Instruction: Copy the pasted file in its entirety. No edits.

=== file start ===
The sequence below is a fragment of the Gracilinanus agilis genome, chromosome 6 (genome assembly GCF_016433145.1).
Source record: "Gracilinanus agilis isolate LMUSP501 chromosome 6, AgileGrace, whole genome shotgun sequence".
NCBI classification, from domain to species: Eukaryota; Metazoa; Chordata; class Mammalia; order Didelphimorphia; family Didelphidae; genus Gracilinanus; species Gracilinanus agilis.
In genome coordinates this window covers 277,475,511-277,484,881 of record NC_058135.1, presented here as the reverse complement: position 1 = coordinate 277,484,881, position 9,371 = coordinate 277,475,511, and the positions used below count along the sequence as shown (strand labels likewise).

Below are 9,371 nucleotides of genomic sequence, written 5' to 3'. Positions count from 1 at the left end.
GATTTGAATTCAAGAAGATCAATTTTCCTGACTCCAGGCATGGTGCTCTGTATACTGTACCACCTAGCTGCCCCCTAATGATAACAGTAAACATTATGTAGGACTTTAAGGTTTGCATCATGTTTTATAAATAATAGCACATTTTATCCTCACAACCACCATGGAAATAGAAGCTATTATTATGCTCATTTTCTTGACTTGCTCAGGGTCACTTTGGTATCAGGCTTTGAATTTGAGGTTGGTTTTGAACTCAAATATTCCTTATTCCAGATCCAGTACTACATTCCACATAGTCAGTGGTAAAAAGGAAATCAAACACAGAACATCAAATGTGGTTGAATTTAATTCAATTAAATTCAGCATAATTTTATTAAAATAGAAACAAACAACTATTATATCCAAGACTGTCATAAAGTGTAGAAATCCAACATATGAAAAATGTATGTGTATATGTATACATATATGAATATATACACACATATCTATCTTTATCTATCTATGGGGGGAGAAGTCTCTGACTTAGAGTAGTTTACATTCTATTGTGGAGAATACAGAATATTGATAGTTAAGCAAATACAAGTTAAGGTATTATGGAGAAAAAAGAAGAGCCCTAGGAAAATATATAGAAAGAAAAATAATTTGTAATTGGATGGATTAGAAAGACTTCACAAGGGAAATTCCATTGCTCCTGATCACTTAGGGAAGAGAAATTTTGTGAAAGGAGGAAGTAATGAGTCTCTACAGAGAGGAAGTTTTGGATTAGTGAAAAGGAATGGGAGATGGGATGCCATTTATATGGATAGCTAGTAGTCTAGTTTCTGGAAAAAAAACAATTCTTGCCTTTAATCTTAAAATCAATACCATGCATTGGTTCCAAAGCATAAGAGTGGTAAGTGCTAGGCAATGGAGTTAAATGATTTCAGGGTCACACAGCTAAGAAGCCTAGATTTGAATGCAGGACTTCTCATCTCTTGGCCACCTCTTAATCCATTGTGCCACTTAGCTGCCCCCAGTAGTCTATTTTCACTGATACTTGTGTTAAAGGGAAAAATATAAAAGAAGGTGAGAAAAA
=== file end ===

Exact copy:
The sequence below is a fragment of the Gracilinanus agilis genome, chromosome 6 (genome assembly GCF_016433145.1).
Source record: "Gracilinanus agilis isolate LMUSP501 chromosome 6, AgileGrace, whole genome shotgun sequence".
NCBI classification, from domain to species: Eukaryota; Metazoa; Chordata; class Mammalia; order Didelphimorphia; family Didelphidae; genus Gracilinanus; species Gracilinanus agilis.
In genome coordinates this window covers 277,475,511-277,484,881 of record NC_058135.1, presented here as the reverse complement: position 1 = coordinate 277,484,881, position 9,371 = coordinate 277,475,511, and the positions used below count along the sequence as shown (strand labels likewise).

Below are 9,371 nucleotides of genomic sequence, written 5' to 3'. Positions count from 1 at the left end.
GATTTGAATTCAAGAAGATCAATTTTCCTGACTCCAGGCATGGTGCTCTGTATACTGTACCACCTAGCTGCCCCCTAATGATAACAGTAAACATTATGTAGGACTTTAAGGTTTGCATCATGTTTTATAAATAATAGCACATTTTATCCTCACAACCACCATGGAAATAGAAGCTATTATTATGCTCATTTTCTTGACTTGCTCAGGGTCACTTTGGTATCAGGCTTTGAATTTGAGGTTGGTTTTGAACTCAAATATTCCTTATTCCAGATCCAGTACTACATTCCACATAGTCAGTGGTAAAAAGGAAATCAAACACAGAACATCAAATGTGGTTGAATTTAATTCAATTAAATTCAGCATAATTTTATTAAAATAGAAACAAACAACTATTATATCCAAGACTGTCATAAAGTGTAGAAATCCAACATATGAAAAATGTATGTGTATATGTATACATATATGAATATATACACACATATCTATCTTTATCTATCTATGGGGGGAGAAGTCTCTGACTTAGAGTAGTTTACATTCTATTGTGGAGAATACAGAATATTGATAGTTAAGCAAATACAAGTTAAGGTATTATGGAGAAAAAAGAAGAGCCCTAGGAAAATATATAGAAAGAAAAATAATTTGTAATTGGATGGATTAGAAAGACTTCACAAGGGAAATTCCATTGCTCCTGATCACTTAGGGAAGAGAAATTTTGTGAAAGGAGGAAGTAATGAGTCTCTACAGAGAGGAAGTTTTGGATTAGTGAAAAGGAATGGGAGATGGGATGCCATTTATATGGATAGCTAGTAGTCTAGTTTCTGGAAAAAAAACAATTCTTGCCTTTAATCTTAAAATCAATACCATGCATTGGTTCCAAAGCATAAGAGTGGTAAGTGCTAGGCAATGGAGTTAAATGATTTCAGGGTCACACAGCTAAGAAGCCTAGATTTGAATGCAGGACTTCTCATCTCTTGGCCACCTCTTAATCCATTGTGCCACTTAGCTGCCCCCAGTAGTCTATTTTCACTGATACTTGTGTTAAAGGGAAAAATATAAAAGAAGGTGAGAAAAA